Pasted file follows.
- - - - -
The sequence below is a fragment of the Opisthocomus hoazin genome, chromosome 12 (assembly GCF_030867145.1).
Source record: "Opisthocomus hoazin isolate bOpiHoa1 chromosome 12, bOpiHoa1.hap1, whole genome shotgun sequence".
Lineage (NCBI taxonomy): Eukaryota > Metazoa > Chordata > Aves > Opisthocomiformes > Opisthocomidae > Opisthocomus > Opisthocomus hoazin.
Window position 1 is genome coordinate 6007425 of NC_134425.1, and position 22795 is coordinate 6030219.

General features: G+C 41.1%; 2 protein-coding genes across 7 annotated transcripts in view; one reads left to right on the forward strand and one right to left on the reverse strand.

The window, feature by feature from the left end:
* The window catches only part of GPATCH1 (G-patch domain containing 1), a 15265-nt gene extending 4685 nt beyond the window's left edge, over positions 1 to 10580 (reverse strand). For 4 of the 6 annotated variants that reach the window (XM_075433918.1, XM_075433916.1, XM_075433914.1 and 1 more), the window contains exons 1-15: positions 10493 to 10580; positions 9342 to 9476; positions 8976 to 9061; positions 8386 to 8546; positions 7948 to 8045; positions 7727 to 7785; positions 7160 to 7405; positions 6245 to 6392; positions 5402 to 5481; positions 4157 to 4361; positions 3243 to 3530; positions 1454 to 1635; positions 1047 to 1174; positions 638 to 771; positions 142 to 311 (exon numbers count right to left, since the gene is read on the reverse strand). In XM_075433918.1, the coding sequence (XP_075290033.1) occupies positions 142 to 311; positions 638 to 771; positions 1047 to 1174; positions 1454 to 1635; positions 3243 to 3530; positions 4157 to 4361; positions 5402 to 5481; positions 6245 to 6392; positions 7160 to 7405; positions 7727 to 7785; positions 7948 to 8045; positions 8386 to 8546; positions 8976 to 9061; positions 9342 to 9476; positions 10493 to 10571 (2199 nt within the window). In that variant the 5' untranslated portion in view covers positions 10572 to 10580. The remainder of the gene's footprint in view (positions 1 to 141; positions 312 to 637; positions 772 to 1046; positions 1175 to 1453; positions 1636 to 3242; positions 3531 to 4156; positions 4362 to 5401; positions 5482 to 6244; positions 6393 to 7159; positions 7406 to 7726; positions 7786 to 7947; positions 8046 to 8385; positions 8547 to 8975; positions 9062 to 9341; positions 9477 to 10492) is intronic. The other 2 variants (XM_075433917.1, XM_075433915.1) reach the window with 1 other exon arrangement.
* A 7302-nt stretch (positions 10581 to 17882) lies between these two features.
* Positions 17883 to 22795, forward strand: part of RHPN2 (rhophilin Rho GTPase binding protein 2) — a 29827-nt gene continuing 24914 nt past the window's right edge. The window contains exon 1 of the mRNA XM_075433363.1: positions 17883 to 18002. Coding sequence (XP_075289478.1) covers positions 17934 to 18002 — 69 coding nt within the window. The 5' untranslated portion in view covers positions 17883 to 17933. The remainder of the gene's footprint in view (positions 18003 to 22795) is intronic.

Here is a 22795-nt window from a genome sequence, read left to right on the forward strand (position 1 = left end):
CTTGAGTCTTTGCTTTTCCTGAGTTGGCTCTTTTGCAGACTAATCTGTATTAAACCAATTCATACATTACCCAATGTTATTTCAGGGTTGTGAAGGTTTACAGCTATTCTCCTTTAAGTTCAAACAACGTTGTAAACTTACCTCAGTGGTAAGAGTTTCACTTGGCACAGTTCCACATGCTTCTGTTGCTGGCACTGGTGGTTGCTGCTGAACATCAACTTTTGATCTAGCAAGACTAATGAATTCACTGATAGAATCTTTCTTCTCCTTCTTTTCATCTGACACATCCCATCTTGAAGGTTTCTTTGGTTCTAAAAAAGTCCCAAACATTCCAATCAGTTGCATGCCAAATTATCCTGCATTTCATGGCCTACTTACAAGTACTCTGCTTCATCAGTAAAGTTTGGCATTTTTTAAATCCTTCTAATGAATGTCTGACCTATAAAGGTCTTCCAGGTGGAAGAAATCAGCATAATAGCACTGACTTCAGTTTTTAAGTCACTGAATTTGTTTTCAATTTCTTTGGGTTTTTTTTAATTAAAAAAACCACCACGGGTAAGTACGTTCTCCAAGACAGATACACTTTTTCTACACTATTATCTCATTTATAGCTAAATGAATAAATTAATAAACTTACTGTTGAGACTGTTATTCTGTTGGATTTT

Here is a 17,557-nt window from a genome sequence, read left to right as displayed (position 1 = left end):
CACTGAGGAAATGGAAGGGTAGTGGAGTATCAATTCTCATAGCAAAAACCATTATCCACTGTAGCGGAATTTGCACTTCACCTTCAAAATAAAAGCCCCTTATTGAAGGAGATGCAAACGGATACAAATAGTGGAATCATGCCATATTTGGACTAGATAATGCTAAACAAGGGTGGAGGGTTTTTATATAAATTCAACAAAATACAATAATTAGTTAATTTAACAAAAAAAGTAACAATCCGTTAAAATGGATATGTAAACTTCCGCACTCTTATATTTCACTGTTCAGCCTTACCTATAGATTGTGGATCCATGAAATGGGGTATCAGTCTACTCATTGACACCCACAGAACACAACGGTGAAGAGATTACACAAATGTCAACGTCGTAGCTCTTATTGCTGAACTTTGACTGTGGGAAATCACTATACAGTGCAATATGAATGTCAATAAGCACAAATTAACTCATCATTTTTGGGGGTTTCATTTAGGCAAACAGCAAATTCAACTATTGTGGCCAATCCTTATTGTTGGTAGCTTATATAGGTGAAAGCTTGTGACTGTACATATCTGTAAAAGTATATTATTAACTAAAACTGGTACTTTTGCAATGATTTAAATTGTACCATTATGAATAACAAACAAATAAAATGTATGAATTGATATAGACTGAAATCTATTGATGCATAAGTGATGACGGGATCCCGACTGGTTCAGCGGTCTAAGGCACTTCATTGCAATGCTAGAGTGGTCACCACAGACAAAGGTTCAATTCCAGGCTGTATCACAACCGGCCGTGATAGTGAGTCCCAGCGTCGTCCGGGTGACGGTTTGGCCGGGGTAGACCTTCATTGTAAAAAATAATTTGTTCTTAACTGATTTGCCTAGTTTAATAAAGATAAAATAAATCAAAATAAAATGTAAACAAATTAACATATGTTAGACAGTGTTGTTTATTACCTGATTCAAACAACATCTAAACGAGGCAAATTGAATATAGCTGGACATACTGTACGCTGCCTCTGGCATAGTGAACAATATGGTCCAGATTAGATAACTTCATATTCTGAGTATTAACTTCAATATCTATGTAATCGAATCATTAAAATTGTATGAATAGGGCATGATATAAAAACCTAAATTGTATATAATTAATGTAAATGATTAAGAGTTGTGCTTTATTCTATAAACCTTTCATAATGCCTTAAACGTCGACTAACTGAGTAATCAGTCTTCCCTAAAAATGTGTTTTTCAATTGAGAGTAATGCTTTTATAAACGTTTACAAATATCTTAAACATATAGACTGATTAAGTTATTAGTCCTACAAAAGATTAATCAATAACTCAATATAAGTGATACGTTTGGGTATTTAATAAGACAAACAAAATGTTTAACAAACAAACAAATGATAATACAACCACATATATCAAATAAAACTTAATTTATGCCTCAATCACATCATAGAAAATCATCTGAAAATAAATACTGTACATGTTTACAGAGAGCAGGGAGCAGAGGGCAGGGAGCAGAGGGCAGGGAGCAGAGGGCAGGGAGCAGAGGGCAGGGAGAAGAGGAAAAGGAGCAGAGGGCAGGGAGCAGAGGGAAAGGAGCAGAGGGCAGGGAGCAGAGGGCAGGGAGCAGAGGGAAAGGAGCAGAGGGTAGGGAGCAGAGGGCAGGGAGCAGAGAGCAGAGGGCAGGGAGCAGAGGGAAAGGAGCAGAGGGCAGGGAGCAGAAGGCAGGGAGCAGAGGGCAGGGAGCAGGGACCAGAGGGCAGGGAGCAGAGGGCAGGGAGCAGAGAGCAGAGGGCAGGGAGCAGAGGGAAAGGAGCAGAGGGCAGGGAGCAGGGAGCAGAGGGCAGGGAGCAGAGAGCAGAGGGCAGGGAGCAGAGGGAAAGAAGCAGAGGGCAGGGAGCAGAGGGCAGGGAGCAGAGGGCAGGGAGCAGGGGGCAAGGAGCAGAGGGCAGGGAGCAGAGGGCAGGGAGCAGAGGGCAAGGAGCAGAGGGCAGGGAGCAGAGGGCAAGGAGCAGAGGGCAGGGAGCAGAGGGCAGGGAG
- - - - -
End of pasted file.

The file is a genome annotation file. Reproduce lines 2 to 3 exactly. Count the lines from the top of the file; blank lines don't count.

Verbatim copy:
Source record: "Opisthocomus hoazin isolate bOpiHoa1 chromosome 12, bOpiHoa1.hap1, whole genome shotgun sequence".
Lineage (NCBI taxonomy): Eukaryota > Metazoa > Chordata > Aves > Opisthocomiformes > Opisthocomidae > Opisthocomus > Opisthocomus hoazin.